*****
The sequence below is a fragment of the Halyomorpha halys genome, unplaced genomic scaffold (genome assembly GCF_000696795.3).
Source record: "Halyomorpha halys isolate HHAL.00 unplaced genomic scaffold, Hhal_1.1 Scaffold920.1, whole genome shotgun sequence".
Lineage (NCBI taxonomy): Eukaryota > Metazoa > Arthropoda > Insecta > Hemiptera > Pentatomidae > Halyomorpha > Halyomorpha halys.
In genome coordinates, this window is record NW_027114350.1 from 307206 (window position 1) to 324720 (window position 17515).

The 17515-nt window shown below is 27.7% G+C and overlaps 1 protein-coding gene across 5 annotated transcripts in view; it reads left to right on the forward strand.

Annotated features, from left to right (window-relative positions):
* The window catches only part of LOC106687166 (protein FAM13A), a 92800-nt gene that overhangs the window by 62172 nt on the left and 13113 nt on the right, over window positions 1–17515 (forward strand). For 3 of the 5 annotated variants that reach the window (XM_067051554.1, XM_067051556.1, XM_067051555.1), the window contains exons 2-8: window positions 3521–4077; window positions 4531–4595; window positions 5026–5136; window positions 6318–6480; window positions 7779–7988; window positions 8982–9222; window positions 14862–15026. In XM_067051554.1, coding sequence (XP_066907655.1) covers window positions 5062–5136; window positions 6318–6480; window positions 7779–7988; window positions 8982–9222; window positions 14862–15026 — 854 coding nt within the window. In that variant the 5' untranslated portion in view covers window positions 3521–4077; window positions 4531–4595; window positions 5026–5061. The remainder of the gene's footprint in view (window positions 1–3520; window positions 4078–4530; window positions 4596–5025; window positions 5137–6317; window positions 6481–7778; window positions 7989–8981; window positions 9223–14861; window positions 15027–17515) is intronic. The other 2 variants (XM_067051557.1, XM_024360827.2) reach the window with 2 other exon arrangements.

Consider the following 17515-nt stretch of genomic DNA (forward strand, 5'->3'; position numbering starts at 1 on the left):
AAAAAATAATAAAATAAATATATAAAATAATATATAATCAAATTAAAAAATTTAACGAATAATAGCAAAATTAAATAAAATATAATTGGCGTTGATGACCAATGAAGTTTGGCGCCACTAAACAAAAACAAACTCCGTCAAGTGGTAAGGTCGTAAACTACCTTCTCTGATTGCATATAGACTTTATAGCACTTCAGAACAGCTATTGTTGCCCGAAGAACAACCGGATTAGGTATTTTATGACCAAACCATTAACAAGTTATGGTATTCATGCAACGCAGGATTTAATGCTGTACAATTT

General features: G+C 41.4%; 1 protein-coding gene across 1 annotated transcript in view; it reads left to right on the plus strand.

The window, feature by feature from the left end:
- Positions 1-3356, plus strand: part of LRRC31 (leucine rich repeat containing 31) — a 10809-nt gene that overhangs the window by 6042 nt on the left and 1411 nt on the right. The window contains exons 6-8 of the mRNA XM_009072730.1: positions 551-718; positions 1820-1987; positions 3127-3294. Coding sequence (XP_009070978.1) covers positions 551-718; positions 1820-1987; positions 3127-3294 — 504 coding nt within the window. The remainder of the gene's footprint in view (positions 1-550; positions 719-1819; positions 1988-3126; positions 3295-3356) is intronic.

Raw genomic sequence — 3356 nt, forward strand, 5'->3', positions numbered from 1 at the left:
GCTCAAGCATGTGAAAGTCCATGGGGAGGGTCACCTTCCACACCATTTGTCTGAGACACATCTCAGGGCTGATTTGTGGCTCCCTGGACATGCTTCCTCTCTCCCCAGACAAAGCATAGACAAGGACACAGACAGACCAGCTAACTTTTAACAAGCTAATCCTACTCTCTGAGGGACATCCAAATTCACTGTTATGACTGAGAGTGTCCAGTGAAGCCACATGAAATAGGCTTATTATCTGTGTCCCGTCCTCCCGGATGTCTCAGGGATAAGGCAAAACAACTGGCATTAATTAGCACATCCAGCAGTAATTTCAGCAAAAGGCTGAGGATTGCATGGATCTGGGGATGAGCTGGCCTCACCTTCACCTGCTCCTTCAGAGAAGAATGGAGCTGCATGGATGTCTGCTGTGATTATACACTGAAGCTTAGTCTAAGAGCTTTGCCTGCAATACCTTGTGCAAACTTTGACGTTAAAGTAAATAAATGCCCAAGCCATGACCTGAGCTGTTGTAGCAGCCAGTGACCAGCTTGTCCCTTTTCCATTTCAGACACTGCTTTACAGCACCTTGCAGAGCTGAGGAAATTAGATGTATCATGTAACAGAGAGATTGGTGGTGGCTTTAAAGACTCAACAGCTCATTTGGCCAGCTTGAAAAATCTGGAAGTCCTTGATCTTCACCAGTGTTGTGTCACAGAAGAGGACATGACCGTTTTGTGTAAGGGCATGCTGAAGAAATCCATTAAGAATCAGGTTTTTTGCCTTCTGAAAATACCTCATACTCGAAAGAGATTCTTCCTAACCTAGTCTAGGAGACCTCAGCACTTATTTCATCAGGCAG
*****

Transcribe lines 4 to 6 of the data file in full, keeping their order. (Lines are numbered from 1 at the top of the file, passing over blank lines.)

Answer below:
In genome coordinates, this window is record NW_027114350.1 from 307206 (window position 1) to 324720 (window position 17515).

The 17515-nt window shown below is 27.7% G+C and overlaps 1 protein-coding gene across 5 annotated transcripts in view; it reads left to right on the forward strand.

Annotated features, from left to right (window-relative positions):